Let the Games Begin
If my memory serves me right, I first wrote about Iron Chef a year ago, around the time the Food Network first started carrying the Japanese import nationally. Today, it is one of the network's most popular shows, and it's certainly a favorite in my house, which is saying a lot. Papi Chulo, a die-hard sports fan, turned up his nose at the very suggestion that he watch a cooking show. Now he's hooked to a degree that surprises even me. What is Iron Chef? For the uninitiated, here is the basic, no-frills premise: It's a cooking show that pits two world-class chefs against one another. One chef is an "Iron Chef" (chosen from the show's stable of four), the other is usually from Japan but sometimes from another part of the world. Each chef is a master of one of the world's major cuisines -- Chinese, French, Italian, and Japanese, of course, though a chef specializing in Mexican cuisine was on the show once. The goal? To complete a multicourse meal in an hour, using a theme ingredient (revealed at the last moment). A panel of judges tastes, comments, and scores the meal. The winner is chosen, and, well, that's it.
Ah, but that's far, far from "it."
I didn't mention the pageantry, the smoke and lights, the play-by-play action, the melodramatic music, the egos and grudge matches, or the amazement that comes when spectacular dishes appear before your eyes from theme ingredients that can be as ordinary as rice or broccoli, or as exotic as eel or ostrich eggs. There's the Kitchen Stadium where the cooking battles take place (yes, they're called battles), the Royal Box where dignitaries watch the action from above, and of course Takeshi Kaga. He's the flamboyant host, otherwise known as Chairman Kaga, who starts the show with his endearing if somewhat ridiculous opening ("If my memory serves me right ...") as he introduces background footage on the show's challenger, and whose urban Liberace wardrobe can literally leave you speechless. And then there's the gold bell pepper from which he takes a large, deliberate bite, expressing the pure joy to be found in food that is at the heart of the show.
That's Iron Chef on an ordinary day. To see it kicked up a hundred notches, you must tune in to the Food Network Special: Iron Chef NY Battle on Sunday evening. The two-hour special is really two episodes. Part one explains how Tim and Nina Zagat, publishers of Zagat's Survey, a compendium of facts and reviews of world-class restaurants around the globe, came to invite Chairman Kaga and the Iron Chefs to New York for a special battle. Part two is the actual battle itself, held in Manhattan's popular night spot Webster Hall. (Warning: Spoilers ahead).
Chosen to do battle with Iron Chef Japanese, Masaharu Morimoto, is Manhattan-based chef Bobby Flay. He is chef and owner of two New York restaurants, Bolo and Mesa Grill, and star of his own cooking show on the Food Network, Hot Off the Grill With Bobby Flay. Flay's cuisine, combining influences from Mexican, French, and U.S. Southwestern tastes, has been described as "revolutionary"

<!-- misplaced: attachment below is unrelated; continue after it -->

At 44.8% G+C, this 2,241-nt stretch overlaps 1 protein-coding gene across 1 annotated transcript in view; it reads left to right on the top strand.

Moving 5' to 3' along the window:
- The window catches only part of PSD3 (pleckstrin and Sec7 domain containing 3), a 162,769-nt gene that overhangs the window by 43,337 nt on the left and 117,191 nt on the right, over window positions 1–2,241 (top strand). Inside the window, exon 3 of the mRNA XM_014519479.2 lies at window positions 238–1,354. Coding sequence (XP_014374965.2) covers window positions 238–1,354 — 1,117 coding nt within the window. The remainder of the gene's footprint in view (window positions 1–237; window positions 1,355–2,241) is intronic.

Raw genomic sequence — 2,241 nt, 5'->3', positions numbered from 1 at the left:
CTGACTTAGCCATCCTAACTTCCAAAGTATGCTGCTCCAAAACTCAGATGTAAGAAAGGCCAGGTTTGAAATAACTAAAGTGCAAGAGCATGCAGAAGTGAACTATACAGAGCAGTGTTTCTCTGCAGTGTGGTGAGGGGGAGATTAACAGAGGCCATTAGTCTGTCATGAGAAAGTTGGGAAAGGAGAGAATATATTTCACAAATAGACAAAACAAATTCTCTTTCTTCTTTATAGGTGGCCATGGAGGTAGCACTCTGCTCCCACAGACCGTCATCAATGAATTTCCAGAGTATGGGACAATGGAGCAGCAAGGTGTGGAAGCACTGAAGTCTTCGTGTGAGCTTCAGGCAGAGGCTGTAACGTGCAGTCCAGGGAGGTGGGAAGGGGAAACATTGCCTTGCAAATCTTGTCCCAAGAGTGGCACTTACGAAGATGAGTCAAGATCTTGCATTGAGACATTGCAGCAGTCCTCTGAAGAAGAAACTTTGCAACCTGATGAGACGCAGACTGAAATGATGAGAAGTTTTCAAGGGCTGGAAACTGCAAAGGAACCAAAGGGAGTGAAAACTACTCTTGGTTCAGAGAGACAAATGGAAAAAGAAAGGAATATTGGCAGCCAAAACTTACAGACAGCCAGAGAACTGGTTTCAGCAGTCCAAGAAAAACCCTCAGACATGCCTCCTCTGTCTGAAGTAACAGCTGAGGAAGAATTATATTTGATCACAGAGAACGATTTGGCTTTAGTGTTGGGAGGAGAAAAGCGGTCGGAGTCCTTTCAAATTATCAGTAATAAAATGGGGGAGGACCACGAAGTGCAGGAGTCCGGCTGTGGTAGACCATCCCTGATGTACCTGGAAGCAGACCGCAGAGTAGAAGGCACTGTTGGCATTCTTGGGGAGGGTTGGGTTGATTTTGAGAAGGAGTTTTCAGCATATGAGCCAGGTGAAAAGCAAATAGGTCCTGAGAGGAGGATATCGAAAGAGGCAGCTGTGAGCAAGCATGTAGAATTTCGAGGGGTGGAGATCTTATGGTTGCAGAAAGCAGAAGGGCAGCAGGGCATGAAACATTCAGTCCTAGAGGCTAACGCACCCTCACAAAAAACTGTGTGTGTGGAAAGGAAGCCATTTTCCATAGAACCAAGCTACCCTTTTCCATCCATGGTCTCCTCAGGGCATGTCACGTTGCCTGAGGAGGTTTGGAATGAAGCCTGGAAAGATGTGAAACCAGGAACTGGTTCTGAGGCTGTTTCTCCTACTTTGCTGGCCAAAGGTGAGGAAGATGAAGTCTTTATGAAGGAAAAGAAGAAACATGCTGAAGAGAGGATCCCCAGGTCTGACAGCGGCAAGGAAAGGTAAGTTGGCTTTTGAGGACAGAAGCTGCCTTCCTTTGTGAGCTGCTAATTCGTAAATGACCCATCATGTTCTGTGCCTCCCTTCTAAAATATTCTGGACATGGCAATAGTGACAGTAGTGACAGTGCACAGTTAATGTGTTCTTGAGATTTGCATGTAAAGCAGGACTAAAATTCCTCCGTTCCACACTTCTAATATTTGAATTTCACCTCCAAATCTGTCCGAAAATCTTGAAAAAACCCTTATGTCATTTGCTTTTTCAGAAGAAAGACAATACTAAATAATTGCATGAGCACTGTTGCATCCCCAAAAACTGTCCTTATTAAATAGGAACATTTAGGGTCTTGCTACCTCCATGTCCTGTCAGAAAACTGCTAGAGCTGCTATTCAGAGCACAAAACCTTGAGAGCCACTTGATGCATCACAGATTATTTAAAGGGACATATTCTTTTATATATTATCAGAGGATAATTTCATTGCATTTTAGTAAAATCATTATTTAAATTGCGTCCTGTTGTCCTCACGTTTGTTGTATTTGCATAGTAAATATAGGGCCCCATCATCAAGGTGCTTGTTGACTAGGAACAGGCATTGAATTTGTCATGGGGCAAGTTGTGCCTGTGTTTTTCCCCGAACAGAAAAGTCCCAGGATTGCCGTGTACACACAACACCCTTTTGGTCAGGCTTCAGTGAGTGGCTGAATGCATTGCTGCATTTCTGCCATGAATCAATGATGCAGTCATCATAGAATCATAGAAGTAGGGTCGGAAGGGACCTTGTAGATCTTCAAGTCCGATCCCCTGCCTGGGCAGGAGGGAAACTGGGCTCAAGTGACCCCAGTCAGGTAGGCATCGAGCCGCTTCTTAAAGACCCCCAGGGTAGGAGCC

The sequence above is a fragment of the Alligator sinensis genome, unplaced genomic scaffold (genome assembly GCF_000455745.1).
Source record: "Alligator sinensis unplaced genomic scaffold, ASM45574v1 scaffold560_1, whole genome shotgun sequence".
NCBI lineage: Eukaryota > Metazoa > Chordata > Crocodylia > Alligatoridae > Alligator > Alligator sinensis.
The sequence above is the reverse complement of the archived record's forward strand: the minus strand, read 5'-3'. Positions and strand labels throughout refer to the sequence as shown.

Fans of Iron Chef already know that Morimoto is the chef at Nobu, a four-star Japanese restaurant in the Big Apple. His neo-Japanese style draws praise from his fans and ire from his more traditional contemporaries in Japan. (One competing chef, intent on defeating Morimoto on an Iron Chef episode, said, "I've got to beat that GI Joe expat!" If memory serves me right, the opponent went down.) There seems to be no middle ground when it comes to Morimoto.
What makes the special so enormously entertaining are several elements not present in the regular IC series. First the live, very vocal audience, including a young boy who traveled with his parents from Phoenix to see his idol Morimoto. Second, the delight and surprise the Iron Chefs have at realizing they have a following in the states. The third element is seeing this Japanese product given a U.S. spin, but translated through a Japanese lens. Perhaps it's no accident, then, that the Americans -- Flay in particular -- come off as crass. The height of Flay's boarishness comes at the end of the battle, when he makes one of his kitchen helpers hoist him onto the counter where he stands on top of his cutting board, holding his arms aloft in victory. High drama ensues when Morimoto loses his cool, saying Flay is not a chef because of the gesture.
"Cutting boards and knives are sacred to us [Japanese]!" an appalled Morimoto says. But he regains his composure, and it's on to the tasting segment, where Donna Hanover (a sometime Food Network hostess), the Zagats, and a lucky man drawn from the audience gets to savor the dishes, comment on them, and cast their votes.
Gordon Elliott, host of Food Network's Door Knock Dinners, served as host of Iron Chef NY Battle when it was filmed March 14. The Japanese-produced special smartly casts him to the background in favor of their own play-by-play commentators. Chief among them is Kenji Fukui. Though not seen onscreen, his commentary and chatter with the judges does a great job of answering those questions you find yourself asking at home ("Is it alive? Why yes, it looks like live eel!"). In the special, he mostly commiserates with Dr. Yukio Hattori, Iron Chef's regular "color commentator," who offers ideas on the properties of different foods and spices and other culinary tidbits. Replacing Mr. Ota as the floor commentator in the special is a former Fuji Television newscaster now living in New York, Tomoko Nagano. An American fluent in Japanese, Dave Spector rounds out the commentators.
Who Are Those Other Guys?
Who will win this battle? I can't give that away. See for yourself on Sunday, 6/25, 8pm on the Food Network. The special repeats on 7/1. Check local listings to confirm air dates and times or visit the Food Network's Web site: www.foodtv.com.
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